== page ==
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Terminator elision

Consider this sentence:

je'u mi djica lo nu le merko noi tunba mi vau ku'o ku jimpe lo du'u mi na nelci lo nu ri darxi mi vau kei ku vau kei ku vau kei ku vau
I do wish the American, who is my sibling, would understand that I don't like that he hits me.

Regardless of whether the above sentence is being understood, (it shouldn't, as it contains words we have not covered in these lessons yet) one thing stands out: as more complex Lojban structures are learned, more and more of the sentences get filled with ku, kei, ku'o and other of those words which by themselves carry no meaning.

The function of all these words is to signal the end of a certain grammatical construct, like for instance "convert selbri to sumti" in the case of ku. The English word for this kind of word is terminator, while the Lojban word is famyma'o. They are underlined in the example above.

Note: The vau in the above example are the famyma'o for "end bridi". There is a good reason you have not yet seen it – stay tuned.

vau famyma'o: terminates bridi.

In most spoken and written Lojban, most famyma'o are skipped (elided). This greatly saves syllables in speech and space in writing. However, one must always be careful when eliding famyma'o. In the simple example lo gerku ku pendo, removing the famyma'o ku would yield lo gerku pendo, which is a single sumti made from the tanru gerku pendo. Thus, it means "a dog-ish friend" instead of "the dog is friendly". Indeed, famyma'o elision can lead to very wrong results if done incorrectly, which is why you haven't learned about it until now.

The rule for when famyma'o can be elided is very simple, at least in theory: you can elide a famyma'o, if and only if doing so does not change the grammatical constructs in the sentence. In other words, a construct extends as far right as possible, until either its famyma'o or another word not allowed in the construct appears.

Most famyma'o can be safely elided at the end of the bridi. This is why vau is almost never used – simply beginning a new bridi with .i will almost always terminate the preceding bridi anyway.

Knowing the basic rules for famyma'o elision, we can thus return to the original sentence and begin removing famyma'o:

je'u mi djica lo nu le merko noi tunba mi vau ku'o ku jimpe lo du'u mi na nelci lo nu ri darxi mi vau kei ku vau kei ku vau kei ku vau

We can see that the first vau is grammatically unnecessary, because the next non-famyma'o-word is jimpe, which is a selbri. Since there can only be one selbri per bridi, vau is not needed. Since jimpe as a selbri cannot be in the relative clause either (only one bridi in a clause, only one selbri in each bridi), we can elide ku'o. Likewise, jimpe cannot be a second selbri inside the construct "le merko noi{...}", so the ku is not needed either. Furthermore, all the famyma'o at the very end of the sentence can be elided too, since beginning a new bridi will terminate all of these constructs anyway.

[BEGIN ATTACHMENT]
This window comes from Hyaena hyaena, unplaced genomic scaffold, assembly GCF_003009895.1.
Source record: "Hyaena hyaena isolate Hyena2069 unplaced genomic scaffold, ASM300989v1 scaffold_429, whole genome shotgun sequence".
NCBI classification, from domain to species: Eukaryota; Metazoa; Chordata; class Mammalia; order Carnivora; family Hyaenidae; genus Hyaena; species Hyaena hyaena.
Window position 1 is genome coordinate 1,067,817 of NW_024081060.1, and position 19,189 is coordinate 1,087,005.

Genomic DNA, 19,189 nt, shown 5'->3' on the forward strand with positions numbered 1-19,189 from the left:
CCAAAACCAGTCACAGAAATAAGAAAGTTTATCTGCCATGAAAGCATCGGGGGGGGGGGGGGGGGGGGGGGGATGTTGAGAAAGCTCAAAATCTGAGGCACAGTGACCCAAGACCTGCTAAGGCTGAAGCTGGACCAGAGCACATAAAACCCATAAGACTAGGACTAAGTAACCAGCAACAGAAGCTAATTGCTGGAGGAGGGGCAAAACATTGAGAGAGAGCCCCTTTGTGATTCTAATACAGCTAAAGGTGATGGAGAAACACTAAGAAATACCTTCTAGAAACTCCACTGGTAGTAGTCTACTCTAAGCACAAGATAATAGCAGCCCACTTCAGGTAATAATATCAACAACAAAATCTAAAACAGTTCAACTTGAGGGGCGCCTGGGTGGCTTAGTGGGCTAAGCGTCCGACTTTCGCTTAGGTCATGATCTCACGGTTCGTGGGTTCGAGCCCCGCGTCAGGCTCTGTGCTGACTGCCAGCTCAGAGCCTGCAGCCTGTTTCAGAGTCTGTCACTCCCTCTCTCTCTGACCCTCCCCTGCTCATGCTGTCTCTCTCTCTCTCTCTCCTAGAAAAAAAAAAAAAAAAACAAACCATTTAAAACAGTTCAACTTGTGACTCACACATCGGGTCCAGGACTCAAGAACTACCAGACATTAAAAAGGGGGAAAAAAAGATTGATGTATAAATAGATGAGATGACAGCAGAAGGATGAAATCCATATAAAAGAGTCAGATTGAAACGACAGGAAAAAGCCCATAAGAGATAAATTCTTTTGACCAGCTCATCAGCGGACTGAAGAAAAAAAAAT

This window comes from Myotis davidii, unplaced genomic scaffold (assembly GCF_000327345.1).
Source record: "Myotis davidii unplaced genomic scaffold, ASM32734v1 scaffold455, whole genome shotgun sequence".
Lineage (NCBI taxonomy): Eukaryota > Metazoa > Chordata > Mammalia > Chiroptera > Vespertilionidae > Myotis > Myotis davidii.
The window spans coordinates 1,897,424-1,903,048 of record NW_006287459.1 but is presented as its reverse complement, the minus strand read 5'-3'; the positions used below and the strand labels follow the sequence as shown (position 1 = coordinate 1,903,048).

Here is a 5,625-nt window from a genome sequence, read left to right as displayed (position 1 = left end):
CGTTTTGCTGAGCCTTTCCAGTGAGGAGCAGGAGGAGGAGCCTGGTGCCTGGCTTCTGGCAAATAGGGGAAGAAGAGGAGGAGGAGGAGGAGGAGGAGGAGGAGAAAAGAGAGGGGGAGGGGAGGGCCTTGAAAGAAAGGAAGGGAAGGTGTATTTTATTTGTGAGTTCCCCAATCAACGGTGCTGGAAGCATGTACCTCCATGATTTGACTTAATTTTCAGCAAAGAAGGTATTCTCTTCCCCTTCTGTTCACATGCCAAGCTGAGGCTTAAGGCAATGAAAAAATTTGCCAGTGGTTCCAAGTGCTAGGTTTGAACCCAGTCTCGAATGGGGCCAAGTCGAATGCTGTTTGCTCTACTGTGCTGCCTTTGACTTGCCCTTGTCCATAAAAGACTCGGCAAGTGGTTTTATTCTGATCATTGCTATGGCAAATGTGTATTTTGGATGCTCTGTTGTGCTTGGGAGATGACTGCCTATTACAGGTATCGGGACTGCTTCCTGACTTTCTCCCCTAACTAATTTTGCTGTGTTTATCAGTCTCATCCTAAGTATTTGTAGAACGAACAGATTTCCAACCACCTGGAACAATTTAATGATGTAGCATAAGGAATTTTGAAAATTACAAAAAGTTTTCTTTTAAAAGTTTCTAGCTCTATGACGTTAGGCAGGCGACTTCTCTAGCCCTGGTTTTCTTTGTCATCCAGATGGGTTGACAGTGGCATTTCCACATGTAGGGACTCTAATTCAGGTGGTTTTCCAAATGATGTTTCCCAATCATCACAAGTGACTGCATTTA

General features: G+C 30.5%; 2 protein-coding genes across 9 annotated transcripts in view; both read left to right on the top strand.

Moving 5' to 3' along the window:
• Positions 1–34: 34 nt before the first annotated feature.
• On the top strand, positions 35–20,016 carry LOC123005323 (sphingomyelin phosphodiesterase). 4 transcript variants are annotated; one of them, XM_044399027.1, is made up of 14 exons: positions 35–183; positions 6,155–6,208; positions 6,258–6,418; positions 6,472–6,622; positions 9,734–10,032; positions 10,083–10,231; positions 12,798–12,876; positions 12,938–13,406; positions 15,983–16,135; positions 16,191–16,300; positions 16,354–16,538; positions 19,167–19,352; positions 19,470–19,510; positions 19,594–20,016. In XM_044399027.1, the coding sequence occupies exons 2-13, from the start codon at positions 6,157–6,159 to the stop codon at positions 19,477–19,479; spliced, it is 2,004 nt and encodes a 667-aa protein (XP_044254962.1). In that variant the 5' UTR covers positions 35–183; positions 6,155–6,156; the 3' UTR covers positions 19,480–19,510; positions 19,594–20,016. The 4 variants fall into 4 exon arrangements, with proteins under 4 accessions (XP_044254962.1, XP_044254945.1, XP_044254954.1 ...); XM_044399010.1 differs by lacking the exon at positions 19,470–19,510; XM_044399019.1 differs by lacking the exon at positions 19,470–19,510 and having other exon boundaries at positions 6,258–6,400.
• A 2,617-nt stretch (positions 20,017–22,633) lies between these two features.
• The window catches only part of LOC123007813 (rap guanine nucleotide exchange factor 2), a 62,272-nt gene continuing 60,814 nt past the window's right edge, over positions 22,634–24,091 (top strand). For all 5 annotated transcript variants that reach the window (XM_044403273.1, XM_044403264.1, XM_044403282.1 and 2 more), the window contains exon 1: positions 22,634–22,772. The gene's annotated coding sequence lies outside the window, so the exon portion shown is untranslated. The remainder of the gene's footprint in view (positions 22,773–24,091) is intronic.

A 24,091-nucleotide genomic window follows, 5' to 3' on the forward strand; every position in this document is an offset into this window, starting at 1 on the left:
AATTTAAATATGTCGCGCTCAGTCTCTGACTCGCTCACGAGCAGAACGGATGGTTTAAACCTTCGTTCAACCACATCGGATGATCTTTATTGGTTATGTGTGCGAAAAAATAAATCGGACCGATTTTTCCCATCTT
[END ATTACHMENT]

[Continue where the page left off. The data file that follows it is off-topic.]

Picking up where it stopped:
We then end up with:

je'u mi djica lo nu le merko noi tunba mi jimpe lo du'u mi na nelci lo nu ri darxi mi

with no famyma'o at all!

Selbri separator

When eliding famyma'o, it is a good idea to be acquainted with cu. It is one of those words which can make your (Lojbanic) life a lot easier. What it does is to separate any previous sumti from the selbri. One could say that it defines the next word to be a selbri, and terminates exactly as much as it needs to in order to do that.

cu elidable marker: separates selbri from preceding sumti, allows preceding famyma'o elision.

Note: cu is not a famyma'o, because it is not tied to one specific construct. But it can be used to elide other famyma'o.

One of the greatest strengths of cu is that it quickly becomes easy to intuitively understand. By itself it means nothing, but it reveals the structure of Lojban expressions by identifying the core selbri. In the original example with the violent American brother, using cu before jimpe does not change the meaning of the sentence in any way, but might make it easier to read.

lo nu do cusku lo se du'u do nelci lo mlatu ku vau kei ku vau kei ku se djica mi

= lo nu do cusku lo se du'u do nelci lo mlatu cu se djica mi
That you say that you like cats is desired by me = I wish you said you liked cats.


Sometimes, even though a certain famyma'o may be elidable, doing so may make the sentence more difficult to understand. For this reason, we recommend exercising good judgment while performing famyma'o elision. The ultimate goal is being understood, not being as terse as possible.